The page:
How Building Information Modeling (BIM) and Wayfinding Can Work Together
Building information modeling (BIM), a method used during the design and construction phases of buildings, helps planners visualize, by means of digital representation, how buildings will come together functionally and aesthetically. BIM is increasingly used as a part of design, construction and renovation of facilities, and for good reason: it models how buildings will look and function before they’re actually built or altered. Problems can be worked out ahead of time and their resolutions integrated into buildings as they take shape. Since effective wayfinding solutions ideally should be worked into the process of designing and constructing facilities, planners would do well to consider how BIM and wayfinding can work together.
Much BIM technology allows planners to view aspects of a building-in-progress in three dimensions, including possible wayfinding solutions for that building. In this way, designers can see how different signage solutions will work depending on the architecture of the building. A building’s architectural aspects and structure help determine what kind of wayfinding solution will best serve the facility’s unique needs. BIM helps designers see, in three dimensions, where and how signage can provide optimal wayfinding solutions, whether the signage is to be fixed on walls, mounted from ceilings or integrated with the building’s other structural elements.
BIM technology offers tracking capability, which can also prove useful for visualizing wayfinding solutions while designing a building. Since architectural components can be tracked using BIM, it follows that designers can use the technology to track locations and possibilities for signage installation and see how these will work in the building model. Designers can use BIM to brainstorm wayfinding solutions by keeping track of the architectural components on which signage will be mounted or into which it will be integrated, and the information can be shared among all the people who are working on a project.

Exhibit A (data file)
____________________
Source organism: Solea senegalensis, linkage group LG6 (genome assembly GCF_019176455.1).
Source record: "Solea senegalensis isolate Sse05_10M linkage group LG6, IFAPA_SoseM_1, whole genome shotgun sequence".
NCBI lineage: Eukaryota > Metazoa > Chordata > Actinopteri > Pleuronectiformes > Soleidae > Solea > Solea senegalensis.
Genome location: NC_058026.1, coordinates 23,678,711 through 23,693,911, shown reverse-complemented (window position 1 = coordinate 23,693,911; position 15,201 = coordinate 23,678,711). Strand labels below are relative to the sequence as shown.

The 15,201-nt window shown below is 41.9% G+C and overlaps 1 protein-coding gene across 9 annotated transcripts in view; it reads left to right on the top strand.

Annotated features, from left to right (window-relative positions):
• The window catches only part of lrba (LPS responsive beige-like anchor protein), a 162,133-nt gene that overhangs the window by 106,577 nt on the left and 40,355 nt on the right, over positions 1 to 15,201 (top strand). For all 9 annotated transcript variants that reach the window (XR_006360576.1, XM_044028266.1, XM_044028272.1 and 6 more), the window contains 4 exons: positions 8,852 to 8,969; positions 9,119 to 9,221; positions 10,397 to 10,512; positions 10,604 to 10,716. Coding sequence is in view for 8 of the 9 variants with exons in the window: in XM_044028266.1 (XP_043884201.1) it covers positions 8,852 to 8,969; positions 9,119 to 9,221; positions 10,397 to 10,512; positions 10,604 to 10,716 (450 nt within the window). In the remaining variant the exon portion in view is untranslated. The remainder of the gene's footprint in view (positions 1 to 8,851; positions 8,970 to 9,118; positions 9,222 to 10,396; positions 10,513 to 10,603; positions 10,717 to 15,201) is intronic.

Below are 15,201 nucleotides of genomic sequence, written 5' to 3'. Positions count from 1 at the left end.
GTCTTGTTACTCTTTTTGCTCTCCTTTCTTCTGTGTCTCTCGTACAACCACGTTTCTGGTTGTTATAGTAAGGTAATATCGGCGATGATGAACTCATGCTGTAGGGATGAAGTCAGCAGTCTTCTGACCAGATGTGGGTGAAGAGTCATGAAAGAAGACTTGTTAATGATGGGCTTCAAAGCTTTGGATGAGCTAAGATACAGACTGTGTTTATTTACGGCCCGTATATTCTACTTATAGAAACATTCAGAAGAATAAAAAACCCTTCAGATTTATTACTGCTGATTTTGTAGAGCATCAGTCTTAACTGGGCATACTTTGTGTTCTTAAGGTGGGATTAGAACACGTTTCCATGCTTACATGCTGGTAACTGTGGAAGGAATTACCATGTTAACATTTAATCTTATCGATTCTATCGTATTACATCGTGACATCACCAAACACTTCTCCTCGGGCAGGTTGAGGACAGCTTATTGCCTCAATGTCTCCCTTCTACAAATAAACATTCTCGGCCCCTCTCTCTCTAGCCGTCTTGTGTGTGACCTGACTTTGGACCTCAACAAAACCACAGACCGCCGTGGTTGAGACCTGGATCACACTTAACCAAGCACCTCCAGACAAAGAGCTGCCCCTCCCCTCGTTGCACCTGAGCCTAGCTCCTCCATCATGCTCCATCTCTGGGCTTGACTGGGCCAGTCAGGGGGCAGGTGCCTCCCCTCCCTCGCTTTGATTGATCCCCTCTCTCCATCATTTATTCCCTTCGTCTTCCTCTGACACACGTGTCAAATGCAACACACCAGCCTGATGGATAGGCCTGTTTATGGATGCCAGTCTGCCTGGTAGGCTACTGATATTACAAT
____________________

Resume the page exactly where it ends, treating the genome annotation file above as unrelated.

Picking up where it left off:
Large, Complex Facilities
Making wayfinding a part of BIM is particularly useful for the planning of large, complex facilities. Modeling extensive facilities as part of the design process saves time and money, and when wayfinding possibilities become part of the modeling process, signage placement in the actual building or buildings can be rendered far more effective for the people who will eventually make use of those facilities. Over time, BIM will likely branch out and become a part of building design for smaller, diverse facilities. And wayfinding will remain an important aspect of the big picture of architectural design and modeling.
Currently, there exist limitations on the integration of wayfinding into BIM technology. For example, planning for wayfinding in the context of many BIM platforms can be quite time-consuming. Signage is a complex element in its own right, and working it into BIM databases can prove difficult. As with all technology, however, advances are inevitable, and as planners seek to make building design more streamlined, wayfinding will be more smoothly integrated into efficient, high-technology modeling techniques.